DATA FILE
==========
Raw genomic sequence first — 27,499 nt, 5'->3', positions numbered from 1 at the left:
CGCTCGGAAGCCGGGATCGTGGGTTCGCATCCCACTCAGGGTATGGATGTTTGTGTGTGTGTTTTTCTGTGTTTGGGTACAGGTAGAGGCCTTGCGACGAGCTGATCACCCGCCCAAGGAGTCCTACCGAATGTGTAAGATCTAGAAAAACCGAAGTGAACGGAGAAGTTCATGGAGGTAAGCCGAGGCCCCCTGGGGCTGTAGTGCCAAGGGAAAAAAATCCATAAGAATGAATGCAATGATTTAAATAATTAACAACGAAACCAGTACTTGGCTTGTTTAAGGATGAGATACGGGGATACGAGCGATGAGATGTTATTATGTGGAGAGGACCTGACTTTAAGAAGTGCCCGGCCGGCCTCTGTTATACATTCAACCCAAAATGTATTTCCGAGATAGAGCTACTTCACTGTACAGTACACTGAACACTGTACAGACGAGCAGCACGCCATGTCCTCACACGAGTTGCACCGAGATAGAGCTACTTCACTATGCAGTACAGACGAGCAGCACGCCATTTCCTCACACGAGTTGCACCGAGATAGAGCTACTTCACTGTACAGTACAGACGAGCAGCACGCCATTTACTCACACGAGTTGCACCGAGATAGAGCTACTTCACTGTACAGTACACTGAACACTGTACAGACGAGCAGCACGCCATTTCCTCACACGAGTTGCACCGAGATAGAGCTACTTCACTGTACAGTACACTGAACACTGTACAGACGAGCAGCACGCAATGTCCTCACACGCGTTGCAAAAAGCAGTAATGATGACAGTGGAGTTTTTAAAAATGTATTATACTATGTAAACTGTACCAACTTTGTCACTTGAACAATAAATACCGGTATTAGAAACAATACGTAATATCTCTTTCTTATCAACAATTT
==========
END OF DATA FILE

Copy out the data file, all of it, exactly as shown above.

Raw genomic sequence first — 27,499 nt, 5'->3', positions numbered from 1 at the left:
CGCTCGGAAGCCGGGATCGTGGGTTCGCATCCCACTCAGGGTATGGATGTTTGTGTGTGTGTTTTTCTGTGTTTGGGTACAGGTAGAGGCCTTGCGACGAGCTGATCACCCGCCCAAGGAGTCCTACCGAATGTGTAAGATCTAGAAAAACCGAAGTGAACGGAGAAGTTCATGGAGGTAAGCCGAGGCCCCCTGGGGCTGTAGTGCCAAGGGAAAAAAATCCATAAGAATGAATGCAATGATTTAAATAATTAACAACGAAACCAGTACTTGGCTTGTTTAAGGATGAGATACGGGGATACGAGCGATGAGATGTTATTATGTGGAGAGGACCTGACTTTAAGAAGTGCCCGGCCGGCCTCTGTTATACATTCAACCCAAAATGTATTTCCGAGATAGAGCTACTTCACTGTACAGTACACTGAACACTGTACAGACGAGCAGCACGCCATGTCCTCACACGAGTTGCACCGAGATAGAGCTACTTCACTATGCAGTACAGACGAGCAGCACGCCATTTCCTCACACGAGTTGCACCGAGATAGAGCTACTTCACTGTACAGTACAGACGAGCAGCACGCCATTTACTCACACGAGTTGCACCGAGATAGAGCTACTTCACTGTACAGTACACTGAACACTGTACAGACGAGCAGCACGCCATTTCCTCACACGAGTTGCACCGAGATAGAGCTACTTCACTGTACAGTACACTGAACACTGTACAGACGAGCAGCACGCAATGTCCTCACACGCGTTGCAAAAAGCAGTAATGATGACAGTGGAGTTTTTAAAAATGTATTATACTATGTAAACTGTACCAACTTTGTCACTTGAACAATAAATACCGGTATTAGAAACAATACGTAATATCTCTTTCTTATCAACAATTT